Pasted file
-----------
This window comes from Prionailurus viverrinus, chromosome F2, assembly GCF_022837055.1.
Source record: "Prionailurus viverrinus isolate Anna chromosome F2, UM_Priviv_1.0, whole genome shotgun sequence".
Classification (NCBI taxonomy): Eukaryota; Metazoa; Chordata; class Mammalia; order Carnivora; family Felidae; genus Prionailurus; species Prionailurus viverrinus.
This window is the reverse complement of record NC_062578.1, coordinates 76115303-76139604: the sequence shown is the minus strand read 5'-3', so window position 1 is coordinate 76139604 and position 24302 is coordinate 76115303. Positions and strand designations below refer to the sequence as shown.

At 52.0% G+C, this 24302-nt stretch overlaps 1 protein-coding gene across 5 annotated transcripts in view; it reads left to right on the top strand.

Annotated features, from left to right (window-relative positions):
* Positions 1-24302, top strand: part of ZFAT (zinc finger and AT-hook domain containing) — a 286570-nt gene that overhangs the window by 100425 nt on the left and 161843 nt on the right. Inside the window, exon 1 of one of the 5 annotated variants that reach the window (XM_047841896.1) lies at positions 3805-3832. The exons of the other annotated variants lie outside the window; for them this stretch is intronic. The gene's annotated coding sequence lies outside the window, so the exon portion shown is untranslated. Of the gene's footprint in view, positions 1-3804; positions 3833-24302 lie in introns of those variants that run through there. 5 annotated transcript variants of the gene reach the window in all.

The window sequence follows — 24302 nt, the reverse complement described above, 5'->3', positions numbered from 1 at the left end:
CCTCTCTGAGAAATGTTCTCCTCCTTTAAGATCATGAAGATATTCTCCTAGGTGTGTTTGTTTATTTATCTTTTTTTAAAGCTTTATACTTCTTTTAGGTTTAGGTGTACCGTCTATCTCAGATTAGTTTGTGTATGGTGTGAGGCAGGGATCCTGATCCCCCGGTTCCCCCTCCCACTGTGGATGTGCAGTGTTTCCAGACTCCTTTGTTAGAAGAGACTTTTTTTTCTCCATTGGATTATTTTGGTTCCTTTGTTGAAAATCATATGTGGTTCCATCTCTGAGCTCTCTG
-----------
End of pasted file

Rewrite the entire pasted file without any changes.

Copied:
This window comes from Prionailurus viverrinus, chromosome F2, assembly GCF_022837055.1.
Source record: "Prionailurus viverrinus isolate Anna chromosome F2, UM_Priviv_1.0, whole genome shotgun sequence".
Classification (NCBI taxonomy): Eukaryota; Metazoa; Chordata; class Mammalia; order Carnivora; family Felidae; genus Prionailurus; species Prionailurus viverrinus.
This window is the reverse complement of record NC_062578.1, coordinates 76115303-76139604: the sequence shown is the minus strand read 5'-3', so window position 1 is coordinate 76139604 and position 24302 is coordinate 76115303. Positions and strand designations below refer to the sequence as shown.

At 52.0% G+C, this 24302-nt stretch overlaps 1 protein-coding gene across 5 annotated transcripts in view; it reads left to right on the top strand.

Annotated features, from left to right (window-relative positions):
* Positions 1-24302, top strand: part of ZFAT (zinc finger and AT-hook domain containing) — a 286570-nt gene that overhangs the window by 100425 nt on the left and 161843 nt on the right. Inside the window, exon 1 of one of the 5 annotated variants that reach the window (XM_047841896.1) lies at positions 3805-3832. The exons of the other annotated variants lie outside the window; for them this stretch is intronic. The gene's annotated coding sequence lies outside the window, so the exon portion shown is untranslated. Of the gene's footprint in view, positions 1-3804; positions 3833-24302 lie in introns of those variants that run through there. 5 annotated transcript variants of the gene reach the window in all.

The window sequence follows — 24302 nt, the reverse complement described above, 5'->3', positions numbered from 1 at the left end:
CCTCTCTGAGAAATGTTCTCCTCCTTTAAGATCATGAAGATATTCTCCTAGGTGTGTTTGTTTATTTATCTTTTTTTAAAGCTTTATACTTCTTTTAGGTTTAGGTGTACCGTCTATCTCAGATTAGTTTGTGTATGGTGTGAGGCAGGGATCCTGATCCCCCGGTTCCCCCTCCCACTGTGGATGTGCAGTGTTTCCAGACTCCTTTGTTAGAAGAGACTTTTTTTTCTCCATTGGATTATTTTGGTTCCTTTGTTGAAAATCATATGTGGTTCCATCTCTGAGCTCTCTG